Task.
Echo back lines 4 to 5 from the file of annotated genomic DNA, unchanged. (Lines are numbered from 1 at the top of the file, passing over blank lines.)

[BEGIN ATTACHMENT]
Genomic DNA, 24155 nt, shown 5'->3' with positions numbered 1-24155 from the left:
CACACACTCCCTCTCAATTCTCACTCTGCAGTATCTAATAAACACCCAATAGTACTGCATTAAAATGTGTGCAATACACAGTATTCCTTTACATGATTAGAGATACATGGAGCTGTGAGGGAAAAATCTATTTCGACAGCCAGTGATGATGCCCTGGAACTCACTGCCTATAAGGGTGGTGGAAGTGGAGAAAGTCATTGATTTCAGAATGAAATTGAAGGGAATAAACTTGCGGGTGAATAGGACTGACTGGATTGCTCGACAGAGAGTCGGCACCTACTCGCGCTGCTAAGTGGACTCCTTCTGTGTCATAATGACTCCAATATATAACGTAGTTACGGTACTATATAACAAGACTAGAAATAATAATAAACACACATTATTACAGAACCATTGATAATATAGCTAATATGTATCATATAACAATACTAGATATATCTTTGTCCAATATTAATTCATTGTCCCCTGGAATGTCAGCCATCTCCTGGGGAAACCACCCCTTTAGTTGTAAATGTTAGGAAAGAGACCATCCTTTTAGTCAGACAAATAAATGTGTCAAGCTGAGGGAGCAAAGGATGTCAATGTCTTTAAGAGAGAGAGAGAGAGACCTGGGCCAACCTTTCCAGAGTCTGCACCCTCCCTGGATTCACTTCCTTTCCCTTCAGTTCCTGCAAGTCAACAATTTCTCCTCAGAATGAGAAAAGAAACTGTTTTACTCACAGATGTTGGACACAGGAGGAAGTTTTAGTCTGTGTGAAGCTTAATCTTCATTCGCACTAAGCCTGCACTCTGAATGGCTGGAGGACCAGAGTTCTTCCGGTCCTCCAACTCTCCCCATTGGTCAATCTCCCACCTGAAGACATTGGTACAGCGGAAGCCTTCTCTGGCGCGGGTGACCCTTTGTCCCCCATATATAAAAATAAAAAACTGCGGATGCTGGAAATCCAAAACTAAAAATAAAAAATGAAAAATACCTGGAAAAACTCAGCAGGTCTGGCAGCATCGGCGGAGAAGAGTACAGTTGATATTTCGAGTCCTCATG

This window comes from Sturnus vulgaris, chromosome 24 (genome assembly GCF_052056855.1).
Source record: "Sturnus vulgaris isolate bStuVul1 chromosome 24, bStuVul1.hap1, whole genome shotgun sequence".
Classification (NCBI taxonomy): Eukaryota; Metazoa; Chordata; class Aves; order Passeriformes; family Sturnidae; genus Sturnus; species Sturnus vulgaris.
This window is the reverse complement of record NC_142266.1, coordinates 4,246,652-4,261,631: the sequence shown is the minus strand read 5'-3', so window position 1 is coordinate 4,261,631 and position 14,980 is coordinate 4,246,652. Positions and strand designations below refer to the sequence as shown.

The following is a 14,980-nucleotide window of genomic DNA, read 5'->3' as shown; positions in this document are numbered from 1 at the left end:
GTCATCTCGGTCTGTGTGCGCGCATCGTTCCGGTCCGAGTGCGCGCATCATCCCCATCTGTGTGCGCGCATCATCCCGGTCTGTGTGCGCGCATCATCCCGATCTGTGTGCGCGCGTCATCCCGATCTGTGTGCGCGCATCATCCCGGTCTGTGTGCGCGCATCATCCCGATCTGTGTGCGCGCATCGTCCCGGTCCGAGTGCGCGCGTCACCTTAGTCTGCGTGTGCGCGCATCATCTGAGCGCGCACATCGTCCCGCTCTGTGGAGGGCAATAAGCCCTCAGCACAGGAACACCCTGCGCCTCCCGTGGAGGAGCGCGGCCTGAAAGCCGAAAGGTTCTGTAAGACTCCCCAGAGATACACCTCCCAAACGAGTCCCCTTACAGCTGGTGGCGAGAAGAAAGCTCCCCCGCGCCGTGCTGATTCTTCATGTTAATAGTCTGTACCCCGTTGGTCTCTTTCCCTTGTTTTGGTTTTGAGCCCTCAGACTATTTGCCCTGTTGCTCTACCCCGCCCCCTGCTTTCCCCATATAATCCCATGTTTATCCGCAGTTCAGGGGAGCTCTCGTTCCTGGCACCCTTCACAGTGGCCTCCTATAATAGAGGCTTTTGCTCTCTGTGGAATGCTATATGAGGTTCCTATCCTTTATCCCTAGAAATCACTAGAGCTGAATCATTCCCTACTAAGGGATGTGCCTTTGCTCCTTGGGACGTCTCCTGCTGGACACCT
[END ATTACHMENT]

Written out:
Source record: "Sturnus vulgaris isolate bStuVul1 chromosome 24, bStuVul1.hap1, whole genome shotgun sequence".
Classification (NCBI taxonomy): Eukaryota; Metazoa; Chordata; class Aves; order Passeriformes; family Sturnidae; genus Sturnus; species Sturnus vulgaris.